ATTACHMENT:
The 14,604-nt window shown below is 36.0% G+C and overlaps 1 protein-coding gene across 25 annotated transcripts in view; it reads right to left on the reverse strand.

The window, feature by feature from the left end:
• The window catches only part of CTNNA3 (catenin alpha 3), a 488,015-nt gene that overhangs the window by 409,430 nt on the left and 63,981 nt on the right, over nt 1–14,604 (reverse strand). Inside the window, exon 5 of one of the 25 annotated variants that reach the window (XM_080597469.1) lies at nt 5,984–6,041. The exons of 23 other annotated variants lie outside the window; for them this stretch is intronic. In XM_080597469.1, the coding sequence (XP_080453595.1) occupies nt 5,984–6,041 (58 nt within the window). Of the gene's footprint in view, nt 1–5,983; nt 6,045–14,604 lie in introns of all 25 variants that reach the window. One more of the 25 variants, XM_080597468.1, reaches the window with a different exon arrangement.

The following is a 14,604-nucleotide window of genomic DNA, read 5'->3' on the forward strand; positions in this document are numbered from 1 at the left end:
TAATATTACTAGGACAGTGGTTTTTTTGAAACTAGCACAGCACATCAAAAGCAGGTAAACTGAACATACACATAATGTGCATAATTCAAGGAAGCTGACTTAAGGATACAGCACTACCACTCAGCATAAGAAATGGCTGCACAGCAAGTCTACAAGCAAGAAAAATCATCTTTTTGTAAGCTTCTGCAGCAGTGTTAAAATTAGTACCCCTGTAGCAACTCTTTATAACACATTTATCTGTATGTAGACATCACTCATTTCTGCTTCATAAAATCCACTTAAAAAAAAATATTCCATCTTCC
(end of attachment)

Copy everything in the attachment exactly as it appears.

The 14,604-nt window shown below is 36.0% G+C and overlaps 1 protein-coding gene across 25 annotated transcripts in view; it reads right to left on the reverse strand.

The window, feature by feature from the left end:
• The window catches only part of CTNNA3 (catenin alpha 3), a 488,015-nt gene that overhangs the window by 409,430 nt on the left and 63,981 nt on the right, over nt 1–14,604 (reverse strand). Inside the window, exon 5 of one of the 25 annotated variants that reach the window (XM_080597469.1) lies at nt 5,984–6,041. The exons of 23 other annotated variants lie outside the window; for them this stretch is intronic. In XM_080597469.1, the coding sequence (XP_080453595.1) occupies nt 5,984–6,041 (58 nt within the window). Of the gene's footprint in view, nt 1–5,983; nt 6,045–14,604 lie in introns of all 25 variants that reach the window. One more of the 25 variants, XM_080597468.1, reaches the window with a different exon arrangement.

The following is a 14,604-nucleotide window of genomic DNA, read 5'->3' on the forward strand; positions in this document are numbered from 1 at the left end:
TAATATTACTAGGACAGTGGTTTTTTTGAAACTAGCACAGCACATCAAAAGCAGGTAAACTGAACATACACATAATGTGCATAATTCAAGGAAGCTGACTTAAGGATACAGCACTACCACTCAGCATAAGAAATGGCTGCACAGCAAGTCTACAAGCAAGAAAAATCATCTTTTTGTAAGCTTCTGCAGCAGTGTTAAAATTAGTACCCCTGTAGCAACTCTTTATAACACATTTATCTGTATGTAGACATCACTCATTTCTGCTTCATAAAATCCACTTAAAAAAAAATATTCCATCTTCC